When one steps into the theatre, there’s an unspoken agreement to suspend disbelief, to let the world of the stage envelop you. Walking into the National Arts Centre to watch Broadway Across Canada’s Hadestown, my disbelief was suspended, mostly because unlike previous shows I’ve seen, I had no background about this play. I was armed with little more than curiosity. And as the final notes faded and the curtains descended, I found myself in a contemplative trance, thinking, “Well, I’m still not really sure what that was about?” But isn’t that the beauty of art? It doesn’t hand you answers on a silver platter but nudges you to seek them, to question, to reflect.
What is the story of Hadestown?
At its core, Hadestown is a retelling of the age-old Greek myth of Orpheus and Eurydice. But to label it just that would be an injustice. The narrative, while rooted in mythology, felt eerily reminiscent of our world today. Themes of climate change and capitalism echoed in lines like, “Lover, you were gone so long… So I built a foundry… With the fossils of the dead.” And it was hard not to draw parallels with our own societal struggles when Hades, with his dictatorial vibes, sings of building walls, a not-so-subtle nod to a certain orange-hued leader of the past.
Why is it so good?
I suspect part of the reason Hadestown has endured and captivated audiences around the world, is that depending on the person watching it, the message delivered will be different. For me, the dynamics between Hades and Persephone tugged at my heartstrings. Their relationship, once filled with passion and love, now seemed to be a mere shadow of its former self, highlighting the complexities of relationships and the bitterness that can seep into unions that once thrived on love. Then there’s Orpheus and Eurydice, the star-crossed lovers. Their tale, while tragic, is a testament to the power of love and the lengths one would go to for it. Yet, it also embodies the insecurities that even the most passionate love stories aren’t immune to. Their journey, filled with hope, despair, and longing, is one that resonates with many, reminding us of the fragility of love and the external forces that often test it. And damn you Orpheus, why did you have to look back?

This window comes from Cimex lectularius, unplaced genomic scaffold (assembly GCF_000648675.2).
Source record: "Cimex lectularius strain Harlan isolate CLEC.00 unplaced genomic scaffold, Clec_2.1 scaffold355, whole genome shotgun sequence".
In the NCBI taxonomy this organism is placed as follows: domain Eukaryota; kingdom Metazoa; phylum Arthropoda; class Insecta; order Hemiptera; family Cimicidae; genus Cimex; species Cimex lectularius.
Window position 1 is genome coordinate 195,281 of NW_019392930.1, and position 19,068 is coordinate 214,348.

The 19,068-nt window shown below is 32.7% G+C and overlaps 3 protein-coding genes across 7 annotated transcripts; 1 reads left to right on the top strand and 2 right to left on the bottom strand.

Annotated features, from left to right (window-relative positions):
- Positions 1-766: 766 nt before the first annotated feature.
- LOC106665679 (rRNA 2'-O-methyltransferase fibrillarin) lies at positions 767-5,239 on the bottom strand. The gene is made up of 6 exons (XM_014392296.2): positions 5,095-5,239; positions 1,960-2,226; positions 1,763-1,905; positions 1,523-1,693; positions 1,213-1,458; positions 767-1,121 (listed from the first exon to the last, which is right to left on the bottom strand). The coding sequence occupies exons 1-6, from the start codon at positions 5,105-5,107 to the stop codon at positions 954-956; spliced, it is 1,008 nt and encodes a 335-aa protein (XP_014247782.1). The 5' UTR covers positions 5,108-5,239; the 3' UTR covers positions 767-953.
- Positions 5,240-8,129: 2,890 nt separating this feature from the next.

What is the meaning of the play Hadestown?
But what struck me the most was the universality of its message. The tale, though ancient, felt so… now. It’s a testament to the fact that while times change, the essence of humanity, our fears, desires, and battles, remain constant. Hadestown serves as a mirror. It reflects our world, our struggles, our joys, and our fears. It’s a reminder of the cyclical nature of life, of history repeating itself, of the age-old battles that continue to rage on.
Of course, the musical score of Hadestown deserves a special mention. A harmonious blend of rhythm and blues, it’s nothing short of intoxicating. The melodies sway you, move you, and before you know it, you’re lost in its rhythm, much like Orpheus’ enchanting lyre.
In conclusion, Hadestown is not just a musical; it’s an experience, a journey that compels introspection. It’s a masterful blend of storytelling, music, and performance that leaves an indelible mark on the soul. Playing at the NAC until the 27th of August, this is one show you wouldn’t want to miss. Trust me, you’ll be thinking about it long after the final bow, and perhaps, like me, you’ll find yourself delving into the rich tapestry of Greek myths, seeking answers, seeking reflections.